Lower commercial real estate vacancy rates led to higher rents in the second quarter of 2017, compared to the first quarter of the year, according to the latest Colorado Springs market numbers.
Caleb David, broker at Cameron Butcher Commercial Real Estate, said increased demand over the summer is fueling rent hikes.
“We’ve seen rates go from an average of … around $12 per square foot, [to] $14, $16, sometimes up to $20,” David said.
David said the outlook is positive thanks to small businesses moving out of homes and relocating in available spaces.
In CBRE’s 2017 market outlook, the region’s population growth, employment, gross domestic product and home sales are predicted to be better than in previous years and are projected to continue their climbs.
The 2017 Cameron Butcher market report for the second quarter showed growth downtown, including the construction of the U.S. Olympic Museum and Hall of Fame, a Hilton Garden Inn hotel and 333 ECO, a 172-unit apartment complex on East Colorado Avenue scheduled to open in the summer of 2018.
Other Realtors are reporting positive growth and are predicting continued hikes as space grows more scarce.
“I think we will continue to see upward pressure on lease rates until we have new product that’s available in the market, because … we’ve really absorbed a lot of space,” said Peter Scoville, office and investment specialist for Cushman & Wakefield Commercial Real Estate Group.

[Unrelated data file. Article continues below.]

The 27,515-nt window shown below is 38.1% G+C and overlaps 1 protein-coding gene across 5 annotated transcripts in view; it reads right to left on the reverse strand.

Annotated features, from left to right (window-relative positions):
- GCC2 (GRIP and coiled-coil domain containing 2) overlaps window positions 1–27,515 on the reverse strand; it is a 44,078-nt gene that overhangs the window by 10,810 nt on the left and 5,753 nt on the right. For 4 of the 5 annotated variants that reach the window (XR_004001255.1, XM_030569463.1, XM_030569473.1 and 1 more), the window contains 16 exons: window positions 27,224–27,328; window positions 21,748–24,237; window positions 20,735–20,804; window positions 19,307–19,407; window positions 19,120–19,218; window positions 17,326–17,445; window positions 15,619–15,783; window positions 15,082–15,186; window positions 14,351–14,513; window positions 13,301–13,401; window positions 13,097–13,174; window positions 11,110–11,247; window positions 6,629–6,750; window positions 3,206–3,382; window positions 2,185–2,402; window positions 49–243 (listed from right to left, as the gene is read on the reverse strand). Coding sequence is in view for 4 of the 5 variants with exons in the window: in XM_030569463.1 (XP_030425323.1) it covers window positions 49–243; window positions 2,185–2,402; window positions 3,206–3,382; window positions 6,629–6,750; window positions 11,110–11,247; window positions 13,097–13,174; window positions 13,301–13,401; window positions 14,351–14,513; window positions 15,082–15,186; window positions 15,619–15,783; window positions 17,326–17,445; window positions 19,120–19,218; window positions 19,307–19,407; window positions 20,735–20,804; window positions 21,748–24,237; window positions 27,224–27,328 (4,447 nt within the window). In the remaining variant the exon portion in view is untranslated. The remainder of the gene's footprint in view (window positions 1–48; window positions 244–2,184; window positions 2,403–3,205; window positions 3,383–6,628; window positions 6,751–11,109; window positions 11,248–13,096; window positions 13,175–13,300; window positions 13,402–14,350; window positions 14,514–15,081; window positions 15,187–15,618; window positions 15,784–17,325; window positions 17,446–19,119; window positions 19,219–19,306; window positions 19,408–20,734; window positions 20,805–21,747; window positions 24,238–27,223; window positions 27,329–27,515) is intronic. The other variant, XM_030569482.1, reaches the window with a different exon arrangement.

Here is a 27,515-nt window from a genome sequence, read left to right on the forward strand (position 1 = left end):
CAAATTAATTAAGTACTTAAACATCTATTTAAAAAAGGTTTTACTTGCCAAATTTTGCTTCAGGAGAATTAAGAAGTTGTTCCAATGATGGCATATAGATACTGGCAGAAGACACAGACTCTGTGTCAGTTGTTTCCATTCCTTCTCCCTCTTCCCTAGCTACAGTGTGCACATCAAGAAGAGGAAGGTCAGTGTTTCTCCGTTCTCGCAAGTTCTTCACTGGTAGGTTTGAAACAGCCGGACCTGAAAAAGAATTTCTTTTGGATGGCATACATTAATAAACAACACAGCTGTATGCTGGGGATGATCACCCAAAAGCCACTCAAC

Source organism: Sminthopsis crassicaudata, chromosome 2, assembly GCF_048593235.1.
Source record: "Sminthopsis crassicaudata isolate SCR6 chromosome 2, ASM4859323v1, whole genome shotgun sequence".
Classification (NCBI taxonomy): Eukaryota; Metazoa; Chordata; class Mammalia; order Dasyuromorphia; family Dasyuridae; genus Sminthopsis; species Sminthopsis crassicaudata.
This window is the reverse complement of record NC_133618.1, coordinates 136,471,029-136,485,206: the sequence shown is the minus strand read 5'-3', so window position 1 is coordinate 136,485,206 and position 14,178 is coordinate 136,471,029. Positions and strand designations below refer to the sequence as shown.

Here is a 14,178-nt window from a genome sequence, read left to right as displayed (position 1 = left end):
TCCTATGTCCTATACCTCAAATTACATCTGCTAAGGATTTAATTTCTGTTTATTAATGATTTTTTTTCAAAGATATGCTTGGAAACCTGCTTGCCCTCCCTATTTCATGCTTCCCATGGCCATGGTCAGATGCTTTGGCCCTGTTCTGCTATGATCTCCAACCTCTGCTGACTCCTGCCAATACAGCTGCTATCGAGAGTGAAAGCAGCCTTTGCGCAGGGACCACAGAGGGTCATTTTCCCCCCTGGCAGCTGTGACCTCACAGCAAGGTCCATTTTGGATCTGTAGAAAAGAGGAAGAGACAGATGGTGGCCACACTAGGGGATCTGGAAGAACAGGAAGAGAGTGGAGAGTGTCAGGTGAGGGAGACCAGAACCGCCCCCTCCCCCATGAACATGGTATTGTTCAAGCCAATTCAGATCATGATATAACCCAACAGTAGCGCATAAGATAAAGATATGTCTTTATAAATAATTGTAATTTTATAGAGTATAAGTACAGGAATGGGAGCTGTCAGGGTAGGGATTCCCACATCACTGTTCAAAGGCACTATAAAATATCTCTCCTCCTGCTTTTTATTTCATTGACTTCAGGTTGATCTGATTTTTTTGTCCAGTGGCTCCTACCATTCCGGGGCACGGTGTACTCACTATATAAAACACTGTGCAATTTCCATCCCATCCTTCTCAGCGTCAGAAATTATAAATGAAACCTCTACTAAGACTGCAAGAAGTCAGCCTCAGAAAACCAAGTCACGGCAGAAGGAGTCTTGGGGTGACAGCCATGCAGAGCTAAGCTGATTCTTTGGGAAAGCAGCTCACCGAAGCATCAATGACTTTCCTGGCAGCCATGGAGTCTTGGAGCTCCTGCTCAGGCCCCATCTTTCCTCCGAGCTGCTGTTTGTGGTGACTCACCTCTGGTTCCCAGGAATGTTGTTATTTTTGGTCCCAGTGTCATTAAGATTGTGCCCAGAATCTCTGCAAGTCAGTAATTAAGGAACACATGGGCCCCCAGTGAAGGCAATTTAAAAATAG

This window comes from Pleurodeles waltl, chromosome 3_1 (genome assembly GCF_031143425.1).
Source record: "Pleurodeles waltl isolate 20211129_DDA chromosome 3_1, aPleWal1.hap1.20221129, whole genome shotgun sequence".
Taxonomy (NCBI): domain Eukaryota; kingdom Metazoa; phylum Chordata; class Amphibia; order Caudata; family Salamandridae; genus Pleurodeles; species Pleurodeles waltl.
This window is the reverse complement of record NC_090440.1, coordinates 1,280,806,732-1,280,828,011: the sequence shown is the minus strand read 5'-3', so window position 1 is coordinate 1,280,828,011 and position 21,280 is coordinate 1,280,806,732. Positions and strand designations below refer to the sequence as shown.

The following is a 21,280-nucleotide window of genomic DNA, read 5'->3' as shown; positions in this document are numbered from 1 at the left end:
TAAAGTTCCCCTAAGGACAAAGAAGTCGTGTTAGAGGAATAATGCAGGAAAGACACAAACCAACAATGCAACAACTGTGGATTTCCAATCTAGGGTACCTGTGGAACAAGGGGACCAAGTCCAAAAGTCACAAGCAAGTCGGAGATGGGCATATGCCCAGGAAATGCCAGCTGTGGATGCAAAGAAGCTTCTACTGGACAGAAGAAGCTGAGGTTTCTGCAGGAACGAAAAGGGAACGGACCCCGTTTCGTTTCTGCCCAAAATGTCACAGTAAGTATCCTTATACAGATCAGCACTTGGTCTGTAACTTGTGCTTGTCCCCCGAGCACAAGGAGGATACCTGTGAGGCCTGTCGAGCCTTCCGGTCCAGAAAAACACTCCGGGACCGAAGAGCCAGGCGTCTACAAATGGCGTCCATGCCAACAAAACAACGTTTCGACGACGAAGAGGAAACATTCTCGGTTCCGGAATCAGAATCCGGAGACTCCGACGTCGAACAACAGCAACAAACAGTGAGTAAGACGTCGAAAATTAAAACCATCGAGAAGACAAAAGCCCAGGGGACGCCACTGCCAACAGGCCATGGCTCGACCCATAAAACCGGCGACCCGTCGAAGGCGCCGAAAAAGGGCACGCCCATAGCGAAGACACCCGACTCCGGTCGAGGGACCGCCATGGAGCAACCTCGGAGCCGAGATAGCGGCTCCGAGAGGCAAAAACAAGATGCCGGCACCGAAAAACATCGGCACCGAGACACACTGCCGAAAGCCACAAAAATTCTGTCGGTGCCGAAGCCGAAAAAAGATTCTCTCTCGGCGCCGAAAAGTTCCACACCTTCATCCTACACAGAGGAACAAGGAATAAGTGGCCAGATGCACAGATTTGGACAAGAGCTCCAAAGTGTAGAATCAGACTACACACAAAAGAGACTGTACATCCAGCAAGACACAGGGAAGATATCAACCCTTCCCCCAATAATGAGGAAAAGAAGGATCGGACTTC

According to the agency’s commercial market overview for Class A and B office space in the city, the second quarter vacancy rate was 15.63 percent, down from 17.8 percent at the start of 2017. Net absorption was 33,552 square feet, while first quarter net absorption was more than 185,000 square feet.
The retail market also has seen increased interest during the summer, said Manny San Fernando, senior broker for Kratt Commercial Properties. National, regional and local tenants want to occupy space in Colorado Springs, he said.
According to CoStar’s 2017 Second Quarter Retail Report for Colorado Springs, the retail vacancy rate increased to 6.3 percent with a net absorption of 40,624 square feet. Average asking rental rates decreased from $12.68 in the first quarter to $12.63 last quarter.
The areas demanding the highest rents are at the University Village Colorado retail center on North Nevada Avenue and the Broadmoor Towne Center to the southwest.
The big winner in the Springs market is apartment units, said Michael Howard, multifamily investment specialist for Hoff & Leigh Colorado Springs.
“From a seller’s standpoint, you’re getting top dollar for your properties right now,” Howard said. “From a buyer’s standpoint, they’re willing to invest in it because it’s a stable type of investment.”
According to the Apartment Association of Southern Colorado, in the second quarter Colorado Springs metropolitan area has a 6.4 percent vacancy rate. The average rent is listed at $1,141 compared to $1,060 last quarter. This quarter, 403 units were added for a total of 770 for the year. Net absorption in the second quarter was 907 units in Colorado Springs. In 2016’s second quarter the net absorption was 385.
According to CoStar’s 2017 Second Quarter Industrial Report, vacancy rates decreased to 9.2 percent from 9.4 percent, absorption was 72,056 square feet and average asking lease rates increased from $6.90 square feet to $7.48. Three new buildings were brought to the market while 163,440 square feet remained under construction.